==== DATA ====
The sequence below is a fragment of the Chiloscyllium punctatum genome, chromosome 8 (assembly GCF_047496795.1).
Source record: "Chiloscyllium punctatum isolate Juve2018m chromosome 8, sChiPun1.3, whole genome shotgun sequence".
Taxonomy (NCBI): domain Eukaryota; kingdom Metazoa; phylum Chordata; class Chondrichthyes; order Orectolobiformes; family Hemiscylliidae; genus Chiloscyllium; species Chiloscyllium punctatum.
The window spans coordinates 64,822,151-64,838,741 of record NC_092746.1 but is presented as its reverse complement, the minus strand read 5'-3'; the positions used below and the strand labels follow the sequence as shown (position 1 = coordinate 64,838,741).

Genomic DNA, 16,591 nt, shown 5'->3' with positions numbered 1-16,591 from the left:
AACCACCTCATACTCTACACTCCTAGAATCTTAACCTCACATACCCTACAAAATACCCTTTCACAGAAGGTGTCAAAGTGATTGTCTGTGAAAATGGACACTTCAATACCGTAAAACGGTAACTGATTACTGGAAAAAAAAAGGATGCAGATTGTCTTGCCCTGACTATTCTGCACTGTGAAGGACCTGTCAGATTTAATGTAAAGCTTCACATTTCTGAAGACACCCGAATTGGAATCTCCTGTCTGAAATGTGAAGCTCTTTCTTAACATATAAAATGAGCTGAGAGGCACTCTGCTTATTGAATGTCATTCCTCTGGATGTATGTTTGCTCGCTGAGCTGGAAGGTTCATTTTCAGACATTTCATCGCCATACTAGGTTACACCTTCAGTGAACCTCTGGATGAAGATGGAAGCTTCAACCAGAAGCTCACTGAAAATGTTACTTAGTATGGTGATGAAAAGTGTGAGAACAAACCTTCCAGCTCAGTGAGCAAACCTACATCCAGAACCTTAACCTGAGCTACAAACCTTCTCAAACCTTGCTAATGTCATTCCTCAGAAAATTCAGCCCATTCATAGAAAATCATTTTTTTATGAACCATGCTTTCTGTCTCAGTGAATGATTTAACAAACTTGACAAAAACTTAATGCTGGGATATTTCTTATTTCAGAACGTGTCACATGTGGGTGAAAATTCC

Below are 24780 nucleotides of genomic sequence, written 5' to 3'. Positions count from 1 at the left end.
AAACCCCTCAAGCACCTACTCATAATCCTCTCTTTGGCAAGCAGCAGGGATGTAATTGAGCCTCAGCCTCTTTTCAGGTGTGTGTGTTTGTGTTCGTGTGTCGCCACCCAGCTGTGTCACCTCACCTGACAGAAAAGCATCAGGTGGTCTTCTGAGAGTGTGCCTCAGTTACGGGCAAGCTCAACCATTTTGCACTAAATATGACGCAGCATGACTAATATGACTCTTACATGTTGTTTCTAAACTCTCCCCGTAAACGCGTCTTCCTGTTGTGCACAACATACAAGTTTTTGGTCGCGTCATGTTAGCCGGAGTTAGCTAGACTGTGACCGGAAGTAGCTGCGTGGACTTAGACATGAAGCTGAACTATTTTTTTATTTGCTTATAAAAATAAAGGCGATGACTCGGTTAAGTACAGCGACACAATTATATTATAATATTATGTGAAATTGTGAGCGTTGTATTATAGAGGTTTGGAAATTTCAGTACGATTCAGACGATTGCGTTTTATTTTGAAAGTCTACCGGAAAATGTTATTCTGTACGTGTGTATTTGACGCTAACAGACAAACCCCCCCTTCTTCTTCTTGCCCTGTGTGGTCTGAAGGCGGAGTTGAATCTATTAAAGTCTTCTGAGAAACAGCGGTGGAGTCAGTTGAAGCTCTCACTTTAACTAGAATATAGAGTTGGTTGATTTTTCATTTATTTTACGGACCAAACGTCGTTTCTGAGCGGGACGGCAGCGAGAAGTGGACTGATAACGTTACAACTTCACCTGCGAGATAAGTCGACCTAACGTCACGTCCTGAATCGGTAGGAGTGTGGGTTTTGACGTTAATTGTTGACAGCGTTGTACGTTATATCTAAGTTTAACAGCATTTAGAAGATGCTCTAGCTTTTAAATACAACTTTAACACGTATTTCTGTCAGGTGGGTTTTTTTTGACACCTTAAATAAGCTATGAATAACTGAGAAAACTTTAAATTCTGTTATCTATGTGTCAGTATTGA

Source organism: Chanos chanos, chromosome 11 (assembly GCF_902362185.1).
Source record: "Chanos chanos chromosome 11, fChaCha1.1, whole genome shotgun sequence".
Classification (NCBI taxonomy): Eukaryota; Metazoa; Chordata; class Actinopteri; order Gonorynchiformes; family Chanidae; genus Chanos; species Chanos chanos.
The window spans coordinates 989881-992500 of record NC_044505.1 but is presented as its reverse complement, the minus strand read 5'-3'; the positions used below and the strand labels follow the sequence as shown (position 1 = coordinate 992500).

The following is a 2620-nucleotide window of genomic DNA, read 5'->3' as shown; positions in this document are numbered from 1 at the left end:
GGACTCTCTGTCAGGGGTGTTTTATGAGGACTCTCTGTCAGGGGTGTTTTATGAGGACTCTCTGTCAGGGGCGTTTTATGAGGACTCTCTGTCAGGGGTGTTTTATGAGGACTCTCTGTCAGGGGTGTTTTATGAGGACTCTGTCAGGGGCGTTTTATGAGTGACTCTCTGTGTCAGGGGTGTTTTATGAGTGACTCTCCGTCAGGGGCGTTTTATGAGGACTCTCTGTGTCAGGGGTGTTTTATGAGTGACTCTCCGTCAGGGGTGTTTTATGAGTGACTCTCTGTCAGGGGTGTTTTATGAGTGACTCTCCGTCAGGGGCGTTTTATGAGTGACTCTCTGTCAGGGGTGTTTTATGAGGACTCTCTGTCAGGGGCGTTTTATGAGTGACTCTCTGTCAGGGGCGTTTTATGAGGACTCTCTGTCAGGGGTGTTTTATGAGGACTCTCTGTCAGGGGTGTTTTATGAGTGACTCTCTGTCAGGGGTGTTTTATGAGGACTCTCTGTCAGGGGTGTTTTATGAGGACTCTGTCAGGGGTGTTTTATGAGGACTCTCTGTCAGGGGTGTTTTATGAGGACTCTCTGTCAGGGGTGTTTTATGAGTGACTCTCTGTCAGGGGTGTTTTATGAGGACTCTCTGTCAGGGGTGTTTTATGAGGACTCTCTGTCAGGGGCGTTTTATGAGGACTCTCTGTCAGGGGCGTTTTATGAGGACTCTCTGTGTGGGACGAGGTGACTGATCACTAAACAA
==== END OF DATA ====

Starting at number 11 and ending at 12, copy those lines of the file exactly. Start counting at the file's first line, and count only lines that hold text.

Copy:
Classification (NCBI taxonomy): Eukaryota; Metazoa; Chordata; class Actinopteri; order Gonorynchiformes; family Chanidae; genus Chanos; species Chanos chanos.
The window spans coordinates 989881-992500 of record NC_044505.1 but is presented as its reverse complement, the minus strand read 5'-3'; the positions used below and the strand labels follow the sequence as shown (position 1 = coordinate 992500).